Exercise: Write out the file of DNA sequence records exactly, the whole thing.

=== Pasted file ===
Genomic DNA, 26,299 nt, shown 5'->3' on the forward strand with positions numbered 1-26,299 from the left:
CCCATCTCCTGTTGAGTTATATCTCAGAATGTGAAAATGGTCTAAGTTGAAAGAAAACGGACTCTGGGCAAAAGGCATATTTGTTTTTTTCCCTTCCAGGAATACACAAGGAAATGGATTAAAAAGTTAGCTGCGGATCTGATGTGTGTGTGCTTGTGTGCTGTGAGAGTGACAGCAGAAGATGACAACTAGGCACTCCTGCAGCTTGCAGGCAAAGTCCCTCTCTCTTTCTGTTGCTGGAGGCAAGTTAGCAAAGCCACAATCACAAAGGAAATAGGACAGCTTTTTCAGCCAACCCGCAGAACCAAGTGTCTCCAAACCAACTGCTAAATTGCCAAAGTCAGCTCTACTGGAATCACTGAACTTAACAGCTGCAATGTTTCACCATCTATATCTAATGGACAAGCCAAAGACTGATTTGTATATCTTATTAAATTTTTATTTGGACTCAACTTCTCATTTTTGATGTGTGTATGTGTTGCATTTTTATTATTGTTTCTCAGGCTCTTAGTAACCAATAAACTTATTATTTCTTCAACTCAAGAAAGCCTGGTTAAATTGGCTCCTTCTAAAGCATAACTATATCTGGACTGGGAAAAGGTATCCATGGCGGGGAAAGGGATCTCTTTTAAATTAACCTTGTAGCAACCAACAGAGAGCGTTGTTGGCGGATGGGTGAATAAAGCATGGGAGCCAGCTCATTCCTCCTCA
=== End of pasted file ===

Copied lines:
Genomic DNA, 26,299 nt, shown 5'->3' on the forward strand with positions numbered 1-26,299 from the left:
CCCATCTCCTGTTGAGTTATATCTCAGAATGTGAAAATGGTCTAAGTTGAAAGAAAACGGACTCTGGGCAAAAGGCATATTTGTTTTTTTCCCTTCCAGGAATACACAAGGAAATGGATTAAAAAGTTAGCTGCGGATCTGATGTGTGTGTGCTTGTGTGCTGTGAGAGTGACAGCAGAAGATGACAACTAGGCACTCCTGCAGCTTGCAGGCAAAGTCCCTCTCTCTTTCTGTTGCTGGAGGCAAGTTAGCAAAGCCACAATCACAAAGGAAATAGGACAGCTTTTTCAGCCAACCCGCAGAACCAAGTGTCTCCAAACCAACTGCTAAATTGCCAAAGTCAGCTCTACTGGAATCACTGAACTTAACAGCTGCAATGTTTCACCATCTATATCTAATGGACAAGCCAAAGACTGATTTGTATATCTTATTAAATTTTTATTTGGACTCAACTTCTCATTTTTGATGTGTGTATGTGTTGCATTTTTATTATTGTTTCTCAGGCTCTTAGTAACCAATAAACTTATTATTTCTTCAACTCAAGAAAGCCTGGTTAAATTGGCTCCTTCTAAAGCATAACTATATCTGGACTGGGAAAAGGTATCCATGGCGGGGAAAGGGATCTCTTTTAAATTAACCTTGTAGCAACCAACAGAGAGCGTTGTTGGCGGATGGGTGAATAAAGCATGGGAGCCAGCTCATTCCTCCTCA